Jehoshaphat gives us a great example to follow. Before trying to fix things, put out fires, or clear our name we need to pray, “Father, I don’t know what to do but I am looking to You.”  This prayer reminds me of a song we sang growing up:

“Turn your eyes upon Jesus. Look full in His wonderful face. And the things of earth will grow strangely dim in the light of His glory and grace.”

It is amazing how simply looking to Jesus puts everything into perspective.

Don’t know what you’re going to do next? Try looking to Jesus!

In ‘sex-crazed culture,’ Bible makes ‘no exceptions’

give a holy temple to a holy godThe following is a post by Grace Thornton, assistant editor of The Alabama Baptist, in regard to a sermon series preached by David Platt.

Thornton writes:

Be careful about shaking your head at same-sex marriage, warned David Platt, senior pastor of The Church at Brook Hills in Birmingham, Ala., and author of the best-selling book “Radical.” Christians should grieve the Supreme Court’s decision to strike down the federal ban on same-sex marriage, but believers should also be “careful not to be guilty of selective moral outrage when it comes to the issue of homosexuality,” Platt said.

Everyone, each individual, is bent toward sexual sin, Platt said.

“This is something that every sinful heart is prone to struggle with in some way or another,” said Platt, who preached in late June on the subject of the cross and sexuality. His two-part sermon series on 1 Corinthians 6 book-ended the week of the Supreme Court’s two rulings June 26 supporting gay marriage.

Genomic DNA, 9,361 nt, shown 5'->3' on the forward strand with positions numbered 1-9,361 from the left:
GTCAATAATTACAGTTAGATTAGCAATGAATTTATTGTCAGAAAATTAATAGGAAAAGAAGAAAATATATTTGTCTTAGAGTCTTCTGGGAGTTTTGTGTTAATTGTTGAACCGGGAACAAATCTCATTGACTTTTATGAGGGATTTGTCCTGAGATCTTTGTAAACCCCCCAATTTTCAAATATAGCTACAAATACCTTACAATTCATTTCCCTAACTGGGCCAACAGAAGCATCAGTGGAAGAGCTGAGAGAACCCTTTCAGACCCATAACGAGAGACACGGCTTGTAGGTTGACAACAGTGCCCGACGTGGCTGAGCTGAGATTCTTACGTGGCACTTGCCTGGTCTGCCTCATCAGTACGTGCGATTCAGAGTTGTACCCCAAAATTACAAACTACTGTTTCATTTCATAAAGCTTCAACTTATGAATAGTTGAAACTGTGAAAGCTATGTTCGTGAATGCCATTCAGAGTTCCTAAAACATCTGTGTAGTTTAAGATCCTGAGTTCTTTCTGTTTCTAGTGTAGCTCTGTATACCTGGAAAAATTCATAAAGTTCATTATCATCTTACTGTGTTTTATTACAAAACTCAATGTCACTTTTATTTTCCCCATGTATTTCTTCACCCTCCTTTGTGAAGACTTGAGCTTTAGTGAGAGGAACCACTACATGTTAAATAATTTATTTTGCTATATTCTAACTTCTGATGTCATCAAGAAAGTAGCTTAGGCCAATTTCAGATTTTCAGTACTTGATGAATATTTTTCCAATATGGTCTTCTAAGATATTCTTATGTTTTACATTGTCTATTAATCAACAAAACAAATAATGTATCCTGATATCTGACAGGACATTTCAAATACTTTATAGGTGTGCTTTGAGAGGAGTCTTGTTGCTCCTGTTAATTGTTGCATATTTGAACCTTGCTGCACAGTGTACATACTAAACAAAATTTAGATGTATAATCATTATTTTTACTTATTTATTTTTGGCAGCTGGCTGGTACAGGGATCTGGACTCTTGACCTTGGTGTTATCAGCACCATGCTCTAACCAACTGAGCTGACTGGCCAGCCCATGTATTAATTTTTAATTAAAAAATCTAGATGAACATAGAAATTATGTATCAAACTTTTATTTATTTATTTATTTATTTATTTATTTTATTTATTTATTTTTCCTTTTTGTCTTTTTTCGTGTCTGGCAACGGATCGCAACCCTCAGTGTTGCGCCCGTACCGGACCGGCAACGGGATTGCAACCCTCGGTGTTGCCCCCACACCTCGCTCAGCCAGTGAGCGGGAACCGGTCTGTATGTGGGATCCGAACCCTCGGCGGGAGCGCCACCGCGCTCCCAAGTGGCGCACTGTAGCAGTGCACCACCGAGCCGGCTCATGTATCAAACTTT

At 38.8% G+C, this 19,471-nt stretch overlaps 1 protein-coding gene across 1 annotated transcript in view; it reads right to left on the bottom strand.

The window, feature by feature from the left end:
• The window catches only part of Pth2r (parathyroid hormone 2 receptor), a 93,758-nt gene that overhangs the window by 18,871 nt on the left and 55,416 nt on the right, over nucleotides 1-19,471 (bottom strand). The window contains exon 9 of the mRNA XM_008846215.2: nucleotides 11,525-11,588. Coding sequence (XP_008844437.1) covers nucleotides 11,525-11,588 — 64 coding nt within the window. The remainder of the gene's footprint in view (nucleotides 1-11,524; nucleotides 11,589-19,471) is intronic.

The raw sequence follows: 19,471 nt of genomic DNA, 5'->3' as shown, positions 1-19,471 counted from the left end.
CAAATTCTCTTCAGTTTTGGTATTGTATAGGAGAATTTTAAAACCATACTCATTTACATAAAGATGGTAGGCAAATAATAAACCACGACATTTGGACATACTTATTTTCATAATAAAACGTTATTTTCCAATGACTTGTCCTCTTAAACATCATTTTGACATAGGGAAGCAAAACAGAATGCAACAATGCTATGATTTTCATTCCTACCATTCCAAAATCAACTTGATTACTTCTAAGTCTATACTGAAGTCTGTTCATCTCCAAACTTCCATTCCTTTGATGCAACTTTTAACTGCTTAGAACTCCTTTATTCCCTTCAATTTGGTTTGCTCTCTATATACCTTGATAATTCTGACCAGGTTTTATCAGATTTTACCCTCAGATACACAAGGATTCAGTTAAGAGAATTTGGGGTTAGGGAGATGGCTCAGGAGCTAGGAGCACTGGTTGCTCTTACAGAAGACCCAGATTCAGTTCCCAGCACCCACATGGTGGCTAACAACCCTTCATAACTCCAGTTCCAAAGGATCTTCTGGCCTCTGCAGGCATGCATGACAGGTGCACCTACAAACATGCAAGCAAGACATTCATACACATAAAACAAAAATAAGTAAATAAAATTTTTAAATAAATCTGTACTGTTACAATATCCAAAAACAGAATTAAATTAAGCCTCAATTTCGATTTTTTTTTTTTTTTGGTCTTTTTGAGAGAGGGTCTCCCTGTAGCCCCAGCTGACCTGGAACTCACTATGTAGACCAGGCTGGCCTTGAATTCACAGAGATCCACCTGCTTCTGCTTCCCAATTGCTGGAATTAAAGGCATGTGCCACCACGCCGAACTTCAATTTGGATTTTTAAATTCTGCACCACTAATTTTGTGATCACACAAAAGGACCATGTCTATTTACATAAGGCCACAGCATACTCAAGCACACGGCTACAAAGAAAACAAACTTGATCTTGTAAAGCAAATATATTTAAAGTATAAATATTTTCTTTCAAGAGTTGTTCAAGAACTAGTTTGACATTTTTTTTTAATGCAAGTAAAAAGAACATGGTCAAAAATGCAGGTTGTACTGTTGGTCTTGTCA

“If we roll our eyes and shake our heads when we see the Supreme Court ruling on this case, yet we turn the channels on our TVs to watch the trivialization of sex on shows and advertisements, to surf the Internet to find images in order to satisfy our lusts, to go to movies that glamorize sex … and entertain sexual thoughts and desires outside of our own marriage, then we have missed the entire point,” Platt said.

Sins shouldn’t be acceptable just because they are the sins of the majority, he said. The church needs to declare war on every sexual sin that plagues Christians in order to show the world sexual purity and godly marriage.

“All throughout the Bible from cover to cover, sex is only celebrated … in the context of exclusive covenant relationship between a husband and wife. Period. There are no exceptions to that,” Platt said.

There’s no exception for homosexuality but there’s also no exception for adultery, promiscuity, pornography or masturbation, he said.

What’s happening in “our sex-crazed culture” today is essentially sex worship — the idea that “I would be happy if I had the freedom to express myself sexually,” Platt said.

“According to [secular culture], we’re not human if we can’t please our bodies however we desire, so any attempts to limit sexual expression are seen as oppressive and inhumane,” he said. “We set our minds on the things of the flesh, which is hostile to God, and we exchange God’s Word for our experience.”

So often the Bible is twisted to fit preference — as with the argument for homosexuality — or its supposed silence is interpreted as liberty, Platt said. For instance, he said, when he was a teenager he and others would ask the question, “How far is too far?”